I Want Your God

Author: Anna Russell /

I want your God.




I want the rules.

My God whimpers

in corners where dust gathers,

sighs as the days conspire

with dusk.

We barely know each other.

It doesn't seem worth the effort.

Your God,

Your God roars,

commands your filthy soul

and you obey.

He inspires such things.

He is like a sibling's

shiny new bike,

spokes ablaze and

ribboned handlebars.

I want a shot.

I want to hurtle,

a million miles an hour

with my coat hanging

from my shoulders,

popping wheelies

off the kerb

and know that

if I fall,

it never was

and never will be

my fault.  

In Which The Bringer Of Lies Comes To An Inevitable Conclusion

Author: Anna Russell /

He twists the lemon, wringing the precious last drops of vodka into his glass. Minute beads of sweat form on his receding hairline. He's out of money and this small act, this coaxing of fermented potato from citrus in resigned desperation is a veritable menagerie of broken-backed camels. It won't take much to push him downwards. His name is Terry. 

Terry's wife will not be requiring my particular services. The fourth and last miscarriage drove her to take matters into her own hands. The soul is mine just the same, but she came of her own free will. 

Ahh, free will. We don't get any, He gave us wings instead. But He grew tired of never knowing if His jokes were genuinely funny or if people were just laughing because, y'know, He's God. So free will for His next project it was. Only, that created a bit of a paradox. Free will really shouldn't be possible under a being who calls himself omnipotent. Enter me. Doing His will to make humans do my will so nobody is quite sure where free will comes into it. Wipin' it off here, boss. 

Terry is pulling his phone out of his pocket with lemon and vodka stained fingers. The move almost tips him off of the barstool, but at the eleventh hour, he pulls off a grab-bar-counter-then-lean-on-it-as-if-that-was-the-plan-all-along manoeuvre with an aptitude reserved for drunks who are aware of their own drunkenness. He is going to phone his brother and ask him to come and pick him up.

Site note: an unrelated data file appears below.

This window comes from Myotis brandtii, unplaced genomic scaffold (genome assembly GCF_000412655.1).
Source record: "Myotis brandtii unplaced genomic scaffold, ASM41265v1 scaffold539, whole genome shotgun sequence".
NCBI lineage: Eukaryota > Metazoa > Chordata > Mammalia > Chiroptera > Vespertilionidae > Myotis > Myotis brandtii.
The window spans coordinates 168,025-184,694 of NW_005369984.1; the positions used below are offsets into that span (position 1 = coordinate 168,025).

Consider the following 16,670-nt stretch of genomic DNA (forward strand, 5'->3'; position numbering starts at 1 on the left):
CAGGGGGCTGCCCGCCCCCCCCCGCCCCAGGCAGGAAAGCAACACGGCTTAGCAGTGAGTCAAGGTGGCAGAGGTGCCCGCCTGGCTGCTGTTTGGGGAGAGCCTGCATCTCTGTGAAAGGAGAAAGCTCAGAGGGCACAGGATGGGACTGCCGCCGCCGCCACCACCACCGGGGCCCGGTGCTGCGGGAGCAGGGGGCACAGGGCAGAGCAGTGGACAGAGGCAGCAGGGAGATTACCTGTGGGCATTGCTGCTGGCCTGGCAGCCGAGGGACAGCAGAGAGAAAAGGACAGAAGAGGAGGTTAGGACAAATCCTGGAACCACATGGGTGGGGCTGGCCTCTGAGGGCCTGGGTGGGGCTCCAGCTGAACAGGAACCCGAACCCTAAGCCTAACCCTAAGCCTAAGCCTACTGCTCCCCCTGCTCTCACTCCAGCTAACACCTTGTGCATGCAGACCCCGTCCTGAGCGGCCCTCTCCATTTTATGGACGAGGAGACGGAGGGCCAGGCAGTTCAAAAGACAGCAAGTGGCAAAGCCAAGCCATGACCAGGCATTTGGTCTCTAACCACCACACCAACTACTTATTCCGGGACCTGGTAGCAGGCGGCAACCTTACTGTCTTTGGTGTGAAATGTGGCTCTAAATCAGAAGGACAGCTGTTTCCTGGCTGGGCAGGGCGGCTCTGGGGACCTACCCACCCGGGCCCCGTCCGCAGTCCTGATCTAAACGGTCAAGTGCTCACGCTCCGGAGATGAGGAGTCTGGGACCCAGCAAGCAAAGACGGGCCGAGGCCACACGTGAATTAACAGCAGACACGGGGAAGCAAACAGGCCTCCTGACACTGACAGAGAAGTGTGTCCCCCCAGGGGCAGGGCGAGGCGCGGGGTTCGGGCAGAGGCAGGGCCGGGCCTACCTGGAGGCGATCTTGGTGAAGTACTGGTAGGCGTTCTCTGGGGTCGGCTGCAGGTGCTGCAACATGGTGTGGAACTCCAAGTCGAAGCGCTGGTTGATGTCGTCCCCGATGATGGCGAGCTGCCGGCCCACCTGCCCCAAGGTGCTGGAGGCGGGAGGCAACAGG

I position myself behind him and slide my left hand into his pocket. There they are. I jostle, ever so gently. Terry, slumped between barstool and bar in what he believes to be a picture of sobriety, leans up and remembers that he has his car keys with him. Phone in one hand, keys in the other, he attempts to stand. And falls off the stool. 

Stories of The Fall - my fall, capital F - bemuse me. I'm never sure if He planted them or if you lot just have great imaginations. I think about them more these days, though. A lot more. 

Terry is rejecting offers of help from various patrons and insisting on pulling himself back on to his feet. It is a protracted affair, one not helped by his awareness of the situation. A dark stain has formed on his knees. Beer from the floor. He thinks about this. He is stained. Stained from someone else's mess. No wife to wash him clean. Gaps where reactions used to spring from. He is stained and he is full of holes. That is all he is now. That and drunk. He has put the car keys on the bar counter and is preparing to dial his brother's number.